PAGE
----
• Cooperation: The defendant agrees to cooperate with the United States Attorney by giving full and truthful statements to such agents as are assigned by the United States Attorney to interview defendant as to all knowledge defendant may have of other persons involved in any way in the offenses charged and all other criminal offenses…
  • More downward departure: The United States Attorney reserved the right, in his sole discretion, to move the Court for a downward departure from the applicable guideline range (or Rule 35 reduction of sentence) in the event the United States Attorney determines that the defendant’s cooperation has risen to the level of substantial assistance.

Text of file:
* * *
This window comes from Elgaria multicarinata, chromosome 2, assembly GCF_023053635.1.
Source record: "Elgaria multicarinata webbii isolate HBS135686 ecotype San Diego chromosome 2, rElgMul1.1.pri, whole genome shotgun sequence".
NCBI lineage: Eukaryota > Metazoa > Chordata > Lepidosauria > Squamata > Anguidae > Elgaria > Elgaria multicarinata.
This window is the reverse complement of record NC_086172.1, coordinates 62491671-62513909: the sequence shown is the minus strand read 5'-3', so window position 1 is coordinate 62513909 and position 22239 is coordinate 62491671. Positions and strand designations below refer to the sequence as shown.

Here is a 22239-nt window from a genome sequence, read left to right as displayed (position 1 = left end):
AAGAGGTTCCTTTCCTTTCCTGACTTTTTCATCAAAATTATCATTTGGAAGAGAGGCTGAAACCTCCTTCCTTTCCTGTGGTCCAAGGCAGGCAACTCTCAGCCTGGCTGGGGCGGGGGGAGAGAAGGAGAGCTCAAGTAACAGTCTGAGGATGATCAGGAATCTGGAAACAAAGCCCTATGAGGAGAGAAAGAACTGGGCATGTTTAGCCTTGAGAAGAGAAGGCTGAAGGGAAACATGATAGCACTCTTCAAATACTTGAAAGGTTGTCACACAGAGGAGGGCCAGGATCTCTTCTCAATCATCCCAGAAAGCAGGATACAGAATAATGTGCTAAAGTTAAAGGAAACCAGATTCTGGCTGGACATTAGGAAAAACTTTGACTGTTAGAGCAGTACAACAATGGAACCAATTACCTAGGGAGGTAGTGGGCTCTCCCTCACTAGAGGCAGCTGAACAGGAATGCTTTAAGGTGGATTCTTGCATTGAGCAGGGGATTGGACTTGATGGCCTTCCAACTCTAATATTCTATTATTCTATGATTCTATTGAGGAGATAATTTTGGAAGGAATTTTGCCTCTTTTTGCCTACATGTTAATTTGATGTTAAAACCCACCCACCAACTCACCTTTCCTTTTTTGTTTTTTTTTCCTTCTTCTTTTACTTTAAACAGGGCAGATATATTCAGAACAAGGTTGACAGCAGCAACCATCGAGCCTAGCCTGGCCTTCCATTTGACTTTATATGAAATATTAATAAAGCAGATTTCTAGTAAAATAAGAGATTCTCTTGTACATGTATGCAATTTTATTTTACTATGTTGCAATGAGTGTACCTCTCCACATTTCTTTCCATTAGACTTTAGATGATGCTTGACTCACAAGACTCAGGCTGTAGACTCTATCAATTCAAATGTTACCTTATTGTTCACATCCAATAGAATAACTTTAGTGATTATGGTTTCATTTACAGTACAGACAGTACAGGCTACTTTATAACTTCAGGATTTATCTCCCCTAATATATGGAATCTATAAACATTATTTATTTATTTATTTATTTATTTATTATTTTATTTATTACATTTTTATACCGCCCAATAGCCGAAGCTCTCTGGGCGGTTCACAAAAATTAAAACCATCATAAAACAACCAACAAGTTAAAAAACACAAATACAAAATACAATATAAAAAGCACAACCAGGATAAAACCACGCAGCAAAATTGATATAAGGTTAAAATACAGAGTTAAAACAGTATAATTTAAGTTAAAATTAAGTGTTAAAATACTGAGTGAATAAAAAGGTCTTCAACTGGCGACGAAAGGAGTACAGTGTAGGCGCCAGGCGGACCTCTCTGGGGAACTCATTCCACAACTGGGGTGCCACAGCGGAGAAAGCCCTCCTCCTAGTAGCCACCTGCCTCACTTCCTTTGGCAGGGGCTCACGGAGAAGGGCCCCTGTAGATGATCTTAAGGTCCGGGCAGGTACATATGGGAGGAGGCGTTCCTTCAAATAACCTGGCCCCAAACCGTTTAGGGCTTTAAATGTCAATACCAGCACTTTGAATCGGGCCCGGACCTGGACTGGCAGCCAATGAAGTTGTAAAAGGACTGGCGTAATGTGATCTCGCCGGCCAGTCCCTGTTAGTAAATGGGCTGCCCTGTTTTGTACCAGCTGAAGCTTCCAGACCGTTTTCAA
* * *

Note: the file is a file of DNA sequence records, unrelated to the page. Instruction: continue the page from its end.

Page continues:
• $100 assessment fee: As part of his cooperation, defendant will pay to the Clerk of this Court before sentencing the mandatory $100.00 assessment fee for Count One.

Sounds like a great deal, does it not; but, there’s more…


The United States agrees not to charge the defendant with any other offenses, related or unrelated, as of the date of  this Agreement.

…and more


The United States agrees not to seek forfeitures of the defendant’s assets.

Langston appeared before Judge Mills in December and, once again, we turn to the Journal for the story, Langston handed three-year sentence

U.S. District Chief Judge Michael P. Mills gave Langston the maximum prison time possible Tuesday and hit him with a $250,000 fine to wrap up this phase of an investigation that has rocked the Mississippi legal community for more than a year.